Recently, we have been doing some thinking about remakes. Mulan is of course a go-to in the current times, but reboots in general really.
A lot of remakes can be made prematurely, or perhaps be long overdue, but even sometimes they can be made out of nowhere, and never really needed. So, with that in mind, we wanted to write down our own “rules of a remake”…
Over the past couple of decades, there has been some brilliant remakes such as Ocean’s Eleven, A Star is Born and The Departed to name a few. But you also get some absolute whoppers like 2005’s Charlie and the Chocolate Factory. So, we thought there needs to be some kind of metaphorical rulebook when a writer/production company looks to make a, erm, remake.
We thought we’d pull together a three-step guide to keep the reboots in check, and to ensure the value of remaking a movie of long ago!
The first ruling we think should all be about the narrative. The original story of whatever you decide to make, must at least be a good one! Surely if you want to plunge millions of dollars into a film, the plot needs to be at least interesting.
For instance, The Longest Yard with Adam Sandler just wasn’t needed. The first outing with Burt Reynolds isn’t really a firecracker, so the 2005 version was hardly going to set the world alight. So, this is rule number one!
We also think this is pretty necessary when choosing a film to remake. In fact, this is two-pronged really. Firstly, the movie needs to at least be 15+ years old, AND/OR, the film’s original release might not have had a huge audience. For the second point, sometimes a decent movie doesn’t get the attention it deserves, so if you think a slight remake and modernisation could do the trick, go for it!
However, something to consider, if a film only came out 5 years ago and it has already been forgotten about, then it is probably worth leaving it in the dust. For instance, ever heard of the film Run For Your Wife? Things like that should not be touched again!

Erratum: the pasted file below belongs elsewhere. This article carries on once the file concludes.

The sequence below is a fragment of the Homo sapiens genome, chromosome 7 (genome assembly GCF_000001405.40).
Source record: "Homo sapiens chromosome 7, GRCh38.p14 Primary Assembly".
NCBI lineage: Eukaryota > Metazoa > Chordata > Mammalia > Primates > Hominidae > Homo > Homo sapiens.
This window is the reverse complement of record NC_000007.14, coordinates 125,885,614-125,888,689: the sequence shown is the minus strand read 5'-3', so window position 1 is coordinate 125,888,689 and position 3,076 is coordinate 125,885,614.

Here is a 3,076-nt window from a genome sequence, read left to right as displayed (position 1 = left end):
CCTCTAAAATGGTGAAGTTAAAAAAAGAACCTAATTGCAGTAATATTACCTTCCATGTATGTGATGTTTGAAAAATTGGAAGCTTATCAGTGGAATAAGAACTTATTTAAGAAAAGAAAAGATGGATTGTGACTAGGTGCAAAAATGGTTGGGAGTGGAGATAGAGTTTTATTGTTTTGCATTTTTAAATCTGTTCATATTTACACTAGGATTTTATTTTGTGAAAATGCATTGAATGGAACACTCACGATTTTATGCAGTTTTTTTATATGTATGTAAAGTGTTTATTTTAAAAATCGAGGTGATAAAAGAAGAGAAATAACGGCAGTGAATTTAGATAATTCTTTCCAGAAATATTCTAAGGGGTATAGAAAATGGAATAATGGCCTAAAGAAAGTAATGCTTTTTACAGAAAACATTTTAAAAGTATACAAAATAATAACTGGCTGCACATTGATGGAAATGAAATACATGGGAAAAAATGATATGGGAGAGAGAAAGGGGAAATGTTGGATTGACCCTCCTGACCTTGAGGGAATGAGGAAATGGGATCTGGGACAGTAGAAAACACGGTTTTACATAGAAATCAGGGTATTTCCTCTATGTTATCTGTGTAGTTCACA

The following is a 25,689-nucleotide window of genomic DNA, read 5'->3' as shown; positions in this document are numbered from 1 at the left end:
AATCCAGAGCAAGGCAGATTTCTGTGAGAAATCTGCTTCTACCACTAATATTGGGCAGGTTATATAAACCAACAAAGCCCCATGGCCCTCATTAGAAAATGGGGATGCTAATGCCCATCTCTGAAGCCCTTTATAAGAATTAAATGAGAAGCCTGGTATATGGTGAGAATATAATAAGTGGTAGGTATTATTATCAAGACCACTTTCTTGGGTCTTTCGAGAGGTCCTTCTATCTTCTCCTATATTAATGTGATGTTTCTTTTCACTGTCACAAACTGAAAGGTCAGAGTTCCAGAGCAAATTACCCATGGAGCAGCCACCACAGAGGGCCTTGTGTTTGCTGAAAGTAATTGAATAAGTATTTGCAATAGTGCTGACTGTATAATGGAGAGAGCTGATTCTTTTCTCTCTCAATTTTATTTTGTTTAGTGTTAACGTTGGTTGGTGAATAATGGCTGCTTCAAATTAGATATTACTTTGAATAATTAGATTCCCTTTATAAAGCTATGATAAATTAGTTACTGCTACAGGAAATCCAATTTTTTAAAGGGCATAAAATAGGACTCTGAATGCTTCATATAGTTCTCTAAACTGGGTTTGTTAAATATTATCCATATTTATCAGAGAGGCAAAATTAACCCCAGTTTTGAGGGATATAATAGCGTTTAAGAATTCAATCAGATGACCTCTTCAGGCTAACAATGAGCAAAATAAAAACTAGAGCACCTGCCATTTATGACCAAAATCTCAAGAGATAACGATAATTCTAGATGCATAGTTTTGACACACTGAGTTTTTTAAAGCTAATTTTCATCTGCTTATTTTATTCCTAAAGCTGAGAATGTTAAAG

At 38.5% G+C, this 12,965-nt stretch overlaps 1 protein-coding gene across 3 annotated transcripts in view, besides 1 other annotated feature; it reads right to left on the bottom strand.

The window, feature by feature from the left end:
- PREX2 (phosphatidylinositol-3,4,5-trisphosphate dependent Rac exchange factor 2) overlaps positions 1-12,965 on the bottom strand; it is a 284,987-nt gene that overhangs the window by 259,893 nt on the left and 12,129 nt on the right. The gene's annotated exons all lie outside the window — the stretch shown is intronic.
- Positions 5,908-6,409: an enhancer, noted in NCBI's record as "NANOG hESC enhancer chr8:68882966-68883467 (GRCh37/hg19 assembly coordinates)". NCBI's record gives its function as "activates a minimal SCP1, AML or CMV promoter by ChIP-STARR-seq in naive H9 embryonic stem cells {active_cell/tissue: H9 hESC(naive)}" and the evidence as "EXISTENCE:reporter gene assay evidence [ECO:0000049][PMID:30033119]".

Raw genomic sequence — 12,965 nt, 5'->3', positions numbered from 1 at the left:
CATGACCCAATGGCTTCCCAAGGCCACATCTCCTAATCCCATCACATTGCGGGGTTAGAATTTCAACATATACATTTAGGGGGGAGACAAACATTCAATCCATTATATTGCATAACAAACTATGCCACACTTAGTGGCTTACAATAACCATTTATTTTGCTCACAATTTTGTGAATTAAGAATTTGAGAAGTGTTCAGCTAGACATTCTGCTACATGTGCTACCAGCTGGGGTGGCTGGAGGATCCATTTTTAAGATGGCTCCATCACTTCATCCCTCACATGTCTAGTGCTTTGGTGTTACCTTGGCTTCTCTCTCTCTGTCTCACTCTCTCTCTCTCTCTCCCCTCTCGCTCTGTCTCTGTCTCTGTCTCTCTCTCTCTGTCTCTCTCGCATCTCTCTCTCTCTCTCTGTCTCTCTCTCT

The final rule of the three is possibly the most obvious… the ‘why’. Basically, what would be the benefit of remaking a movie? We think the biggest reason is this case would be a new version or an adapted telling. What about if the adaption could be made into a modern context? Or could the remade film benefit from modern filmmaking technologies?
For example, with A Star is Born, the 2018 screenplay offered new songs and a new take on the story; resulting in huge critical success. But if we mention Charlie and the Chocolate Factory here from 2005, just why?! The story didn’t even differ, nor were the performances any more enlightening. In a nutshell, you have to get the ‘why remake it’ part essential when considering this path.
To wrap it up, the above reasons is why we think it is important to nail your reasoning behind a reboot. If you don’t hit all the above rules, perhaps two is a minimum. Allow enough time to pass (*cough* Spider-Man *cough*) and make sure you have the perfect ‘why’ you are remaking a movie.
What’s your thoughts on this? Do you have your own criteria? Let us know below and on our socials!